It will be difficult to properly develop your team if you don’t first have a good lay of the land. That means getting to know what everyone is good at, both within their defined role and outside of it, as well as what they could use help with.
An easy way to do this is to ask everyone to conduct a self-assessment. Get them to write down their own strengths and weaknesses, then use this as a guide while you begin working with them. This should give you a good basis to begin figuring out how best to delegate tasks, assign resources, and support your team.
Make positivity a staple of the workplace.
Even in the best jobs, even when you love what you do, work can be stressful. Deadlines might loom, goals might be missed, clients might be unreasonable. All this makes it important that your team is a place of positivity. If you can get your employees to look forward to taking on challenges together, they’ll be better equipped to deal with disappointment and transform it into team success.
Get this going by practicing positivity yourself. Make a concerted effort to recognize wins each week and single out individuals for their contributions. And don’t let setbacks dampen the mood. See them as learning opportunities for your team, rather than mistakes that deserve punishment. This is the best way to help everyone with their personal development.
Foster a culture of continuous improvement.
There shouldn’t be an end goal to your team’s development. Instead, by getting them to think of their development as a continuous process, rather than a more linear journey, you can help keep them more aware of their shortcomings so that they’ll stay prepared and flexible in the face of new challenges.
Do this by making reflection and analysis a regular part of the work process. After each project is completed or milestone met, check in with team members and encourage them to identify places they could become more efficient. Get everyone to find something they could be better at, then provide them with the necessary resources and support to make tangible improvements. Whether this is additional training, mentorships, or access to outside workshops, the encouragement you give toward their development will show you value their individual success.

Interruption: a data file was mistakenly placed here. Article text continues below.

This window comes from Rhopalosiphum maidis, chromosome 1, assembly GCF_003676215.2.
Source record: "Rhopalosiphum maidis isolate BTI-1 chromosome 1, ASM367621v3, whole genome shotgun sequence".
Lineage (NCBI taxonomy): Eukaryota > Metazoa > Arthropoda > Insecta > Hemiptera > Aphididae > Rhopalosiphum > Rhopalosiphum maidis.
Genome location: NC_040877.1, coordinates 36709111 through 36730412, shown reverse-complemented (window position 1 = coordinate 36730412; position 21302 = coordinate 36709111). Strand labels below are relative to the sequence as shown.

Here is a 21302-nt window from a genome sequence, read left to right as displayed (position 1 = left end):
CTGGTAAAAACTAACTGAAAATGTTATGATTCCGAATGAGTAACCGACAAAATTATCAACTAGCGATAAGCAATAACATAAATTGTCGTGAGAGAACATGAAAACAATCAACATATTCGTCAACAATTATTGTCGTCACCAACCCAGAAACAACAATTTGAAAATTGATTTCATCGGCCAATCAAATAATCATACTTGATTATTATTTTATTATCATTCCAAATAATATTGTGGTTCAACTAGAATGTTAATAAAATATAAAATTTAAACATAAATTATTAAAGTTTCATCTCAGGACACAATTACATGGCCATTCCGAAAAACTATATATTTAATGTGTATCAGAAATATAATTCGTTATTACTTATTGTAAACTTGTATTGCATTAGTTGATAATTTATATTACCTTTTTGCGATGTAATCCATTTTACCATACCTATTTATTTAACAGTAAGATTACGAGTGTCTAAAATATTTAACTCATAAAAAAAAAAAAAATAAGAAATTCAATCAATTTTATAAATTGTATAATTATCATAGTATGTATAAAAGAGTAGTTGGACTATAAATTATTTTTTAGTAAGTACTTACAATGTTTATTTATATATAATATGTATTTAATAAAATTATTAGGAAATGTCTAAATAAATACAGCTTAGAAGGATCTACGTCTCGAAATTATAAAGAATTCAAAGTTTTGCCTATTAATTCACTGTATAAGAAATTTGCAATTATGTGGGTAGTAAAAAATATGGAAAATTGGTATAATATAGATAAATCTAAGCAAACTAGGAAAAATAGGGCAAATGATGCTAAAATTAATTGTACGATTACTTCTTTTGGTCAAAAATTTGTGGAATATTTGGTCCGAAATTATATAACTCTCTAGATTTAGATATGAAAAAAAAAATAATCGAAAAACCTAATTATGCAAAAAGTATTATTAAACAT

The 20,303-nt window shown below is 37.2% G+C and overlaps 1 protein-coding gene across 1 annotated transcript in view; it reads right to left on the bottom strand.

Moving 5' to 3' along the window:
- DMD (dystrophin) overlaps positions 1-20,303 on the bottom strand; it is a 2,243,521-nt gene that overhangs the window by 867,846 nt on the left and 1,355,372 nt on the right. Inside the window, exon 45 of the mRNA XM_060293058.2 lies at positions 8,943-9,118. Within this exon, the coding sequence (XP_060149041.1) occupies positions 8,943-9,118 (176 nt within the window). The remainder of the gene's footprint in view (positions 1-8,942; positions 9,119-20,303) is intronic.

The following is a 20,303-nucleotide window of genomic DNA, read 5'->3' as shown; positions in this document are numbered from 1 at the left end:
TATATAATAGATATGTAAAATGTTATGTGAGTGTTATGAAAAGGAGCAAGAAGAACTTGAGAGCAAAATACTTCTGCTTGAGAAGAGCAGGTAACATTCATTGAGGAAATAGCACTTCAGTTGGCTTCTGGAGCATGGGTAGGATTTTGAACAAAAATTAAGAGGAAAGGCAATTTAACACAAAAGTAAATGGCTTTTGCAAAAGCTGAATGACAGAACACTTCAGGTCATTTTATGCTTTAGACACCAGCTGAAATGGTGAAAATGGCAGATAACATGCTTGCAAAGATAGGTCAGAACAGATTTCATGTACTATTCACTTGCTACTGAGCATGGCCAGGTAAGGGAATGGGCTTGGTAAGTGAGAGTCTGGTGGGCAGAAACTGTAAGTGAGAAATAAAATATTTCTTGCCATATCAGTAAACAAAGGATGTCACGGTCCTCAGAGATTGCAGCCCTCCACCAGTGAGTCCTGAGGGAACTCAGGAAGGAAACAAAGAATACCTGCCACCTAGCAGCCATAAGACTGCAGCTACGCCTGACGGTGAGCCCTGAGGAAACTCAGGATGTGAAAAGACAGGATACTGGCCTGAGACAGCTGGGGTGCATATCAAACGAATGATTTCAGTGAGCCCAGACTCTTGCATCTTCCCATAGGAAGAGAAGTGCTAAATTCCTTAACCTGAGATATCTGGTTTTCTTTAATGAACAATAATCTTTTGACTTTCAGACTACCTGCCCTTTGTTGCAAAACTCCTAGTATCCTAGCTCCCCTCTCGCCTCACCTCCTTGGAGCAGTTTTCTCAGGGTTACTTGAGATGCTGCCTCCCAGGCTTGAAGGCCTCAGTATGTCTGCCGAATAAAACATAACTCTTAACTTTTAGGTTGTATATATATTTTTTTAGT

Reward collaboration and knowledge-sharing.
Collaboration should not only happen frequently within your team – it should be a natural instinct. Unfortunately, for many people, it is often the opposite. They may think it’s easier or faster to simply get the job done themselves, rather than reaching out to someone else. But by rewarding collaborative efforts, as well as recognizing when sharing knowledge has benefited the team, you can help your employees avoid their worst impulses.
Often, you’ll need to do little more than simply call out when different team members have worked together well. Bring up their example during team meetings, or single them out in team messages. Make a special effort to do this when the collaboration is cross-departmental. That kind of novel knowledge sharing can often lead to unexpected benefits.
Give and receive feedback equally.
Finally, make feedback a pillar of your team. Give each team member regular reviews in which you go over what they’ve done well and what they could improve, then open it up to them. Give them the opportunity to tell you how you’re doing in your role as leader. Or, if they aren’t comfortable telling you in person, send out a survey in which they can offer their feedback anonymously.
However you receive it, make sure you listen to these criticisms and make an honest effort to learn from them. This will not only show that you value what they have to say, but encourage a more open and healthy dialogue – a key ingredient to long-term team development.